1974: The completely redesigned Mustang II is introduced. Compared with the 1973 model, the Mustang II is 19 inches shorter and 490 pounds lighter. It is available as a notchback, including a luxury Ghia model, and a 2+2 fastback. There are only two engine choices – a 90-hp, 2.3-liter inline four cylinder or a 100-hp, 2.8-liter V-6. For the first time, there is no V-8 engine and no Mustang convertible. Read more on the 1974 Mustang II From Sketch to Production, also The Mustang Story, the Case study that looks at the development of the original 1965 Mustang and 1974 Mustang II

1975: V-8 power returns to Mustang. But the 302-cid V-8 engine produces only 130 hp and comes only with an automatic transmission.

1976: The Cobra II package joins the lineup, replete with non-functional hood scoop, racing stripes and front and rear spoilers. Available in white with blue stripes, blue with white stripes, and black with gold stripes, the Cobra II is intended to recall the looks of the famed Shelby Mustangs.

1977: In an attempt to appeal to convertible fans, fastback models are now available with T-Top removable glass roof panels. A new Sports Performance Package finally adds a four-speed manual transmission to the 302-cid V-8.

1978: The new King Cobra model is the first Mustang to wear a "5.0" badge – the metric equivalent of 302 cubic inches.


Generation III: 1979 -- 1994

1979: The new "Fox" platform Mustang makes its debut. The new model is longer and taller than Mustang II, yet is 200 pounds lighter. A sleek, "Euro" design replaces many traditional Mustang styling cues. Engine choices are a 2.3-liter four-cylinder (including a 140-hp turbo version), a 2.8-liter V-6, a 3.3-liter inline six-cylinder and a 140-hp 5.0-liter V-8.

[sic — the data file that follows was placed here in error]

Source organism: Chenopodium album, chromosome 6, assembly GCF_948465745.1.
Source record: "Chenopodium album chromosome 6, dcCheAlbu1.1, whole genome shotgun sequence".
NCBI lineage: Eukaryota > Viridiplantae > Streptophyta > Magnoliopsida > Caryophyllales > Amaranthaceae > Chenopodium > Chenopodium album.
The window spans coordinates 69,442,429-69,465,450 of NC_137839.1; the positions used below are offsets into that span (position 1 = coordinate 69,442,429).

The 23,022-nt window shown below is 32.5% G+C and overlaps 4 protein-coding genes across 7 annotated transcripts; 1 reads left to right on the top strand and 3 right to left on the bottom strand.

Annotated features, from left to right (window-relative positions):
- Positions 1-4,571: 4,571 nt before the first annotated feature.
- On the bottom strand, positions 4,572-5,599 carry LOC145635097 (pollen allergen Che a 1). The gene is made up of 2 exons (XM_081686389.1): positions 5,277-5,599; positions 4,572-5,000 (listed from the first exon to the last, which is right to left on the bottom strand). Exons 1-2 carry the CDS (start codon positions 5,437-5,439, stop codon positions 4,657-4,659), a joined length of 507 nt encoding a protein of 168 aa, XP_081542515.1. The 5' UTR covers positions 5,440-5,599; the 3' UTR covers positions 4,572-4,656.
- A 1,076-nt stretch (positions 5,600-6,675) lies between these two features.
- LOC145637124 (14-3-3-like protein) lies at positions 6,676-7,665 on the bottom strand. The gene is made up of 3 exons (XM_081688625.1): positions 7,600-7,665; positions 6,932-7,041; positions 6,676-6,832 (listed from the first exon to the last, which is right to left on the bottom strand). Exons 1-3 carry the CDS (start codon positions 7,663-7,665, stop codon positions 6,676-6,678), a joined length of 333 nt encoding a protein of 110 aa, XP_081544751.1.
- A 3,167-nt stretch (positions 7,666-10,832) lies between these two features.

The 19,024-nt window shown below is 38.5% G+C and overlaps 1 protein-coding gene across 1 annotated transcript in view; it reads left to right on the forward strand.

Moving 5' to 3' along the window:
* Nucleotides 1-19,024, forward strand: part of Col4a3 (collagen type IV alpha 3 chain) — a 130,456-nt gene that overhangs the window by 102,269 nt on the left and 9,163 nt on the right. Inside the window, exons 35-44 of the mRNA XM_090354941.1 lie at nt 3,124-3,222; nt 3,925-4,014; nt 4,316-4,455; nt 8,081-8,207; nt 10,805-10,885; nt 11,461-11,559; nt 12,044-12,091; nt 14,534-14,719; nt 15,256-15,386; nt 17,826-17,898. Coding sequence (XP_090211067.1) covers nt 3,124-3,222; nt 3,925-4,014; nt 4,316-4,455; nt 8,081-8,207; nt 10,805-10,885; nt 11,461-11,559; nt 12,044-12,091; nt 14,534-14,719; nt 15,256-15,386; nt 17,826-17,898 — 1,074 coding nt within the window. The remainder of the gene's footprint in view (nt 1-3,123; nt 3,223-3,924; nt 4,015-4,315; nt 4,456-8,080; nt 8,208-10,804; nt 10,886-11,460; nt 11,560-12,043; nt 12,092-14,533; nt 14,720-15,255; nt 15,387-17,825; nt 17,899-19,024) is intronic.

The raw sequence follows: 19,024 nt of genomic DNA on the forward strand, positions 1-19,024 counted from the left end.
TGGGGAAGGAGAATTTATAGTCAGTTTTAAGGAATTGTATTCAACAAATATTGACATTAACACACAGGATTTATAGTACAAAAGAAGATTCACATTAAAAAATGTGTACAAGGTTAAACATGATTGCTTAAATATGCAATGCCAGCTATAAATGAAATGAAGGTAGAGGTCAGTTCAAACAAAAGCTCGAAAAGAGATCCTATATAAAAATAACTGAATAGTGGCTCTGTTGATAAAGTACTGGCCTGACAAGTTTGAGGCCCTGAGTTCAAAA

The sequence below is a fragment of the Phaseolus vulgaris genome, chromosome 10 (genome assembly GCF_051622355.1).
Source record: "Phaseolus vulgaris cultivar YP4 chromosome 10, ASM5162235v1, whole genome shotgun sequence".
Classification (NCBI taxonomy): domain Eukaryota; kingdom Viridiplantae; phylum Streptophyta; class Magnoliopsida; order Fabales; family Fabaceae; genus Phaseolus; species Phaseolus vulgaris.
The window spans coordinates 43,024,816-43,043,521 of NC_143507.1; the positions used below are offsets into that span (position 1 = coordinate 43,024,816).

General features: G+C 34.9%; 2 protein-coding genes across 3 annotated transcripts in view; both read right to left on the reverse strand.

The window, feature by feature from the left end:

1980: The 302-cid V-8 engine is dropped and is replaced by an economy-minded 119-hp, 255-cid V-8 derivative.

1981: Performance heads to the back burner, as the turbo four-cylinder is dropped from the Mustang engine lineup, and new emissions controls drop the 255-cid V-8's power to 115 hp.

1982: The Mustang GT returns after a 12-year absence. Also back is the 5.0-liter V-8, rated at 157 hp. Optional T-Tops return.

1983: After 10 years, Mustang again has a convertible model, complete with power top and a tempered glass back window. The Mustang GT's 5.0-liter V-8 is now rated at a healthy 175 hp.

1984: Ford's Special Vehicle Operations creates the Mustang SVO. It features a front fascia with integral fog lamps, an off-center functional scoop and a polycarbonate dual-wing rear spoiler. Power is from a turbocharged and air-to-air intercooled 2.3-liter inline four-cylinder producing 175 hp and 210 foot-pounds (lb.-ft.) of torque. Also available is the 20th Anniversary Edition Mustang, a special V-8 powered GT model painted in Oxford White with Canyon Red interior. It can be had in coupe or convertible form.

1985: Mustang gets a revised 5.0-liter HO (high output) V-8 that makes 210 hp when mated to a manual transmission. A new Quadra-Shock rear suspension helps provide better acceleration by reducing wheel-hop on hard takeoffs.

1986: Mustang's V-8 trades its carburetor for new sequential multi-port fuel injection.

1987: Mustang is heavily restyled, with a new "aero-look" body. The 5.0-liter V-8 now produces 225 hp.

1989: For Mustang's 25th anniversary, all cars produced between April 17, 1989, and April 17, 1990, sport the familiar running horse on the dashboard with "25 years" inscribed underneath.

1990: Mustang now sports a driver's-side airbag as standard equipment.

1991: Entry-level Mustangs receive an improved 105-hp, twin-plug 2.3-liter four-cylinder with distributorless ignition. All V-8 models now come with new, five-spoke 16x7-inch cast aluminum wheels.

1992: The stealthy Mustang LX 5.0 develops a cult following and outsells all other models combined. Wire-style wheel covers and whitewall tires disappear from the options list.

1993: Ford's new Special Vehicle Team (SVT) introduces the limited-production SVT Mustang Cobra with subtle but distinctive styling cues and performance upgrades. The low-volume 1993 Cobra R, developed to be used as a race car, sells out prior to production.


Generation IV: 1994 – 2004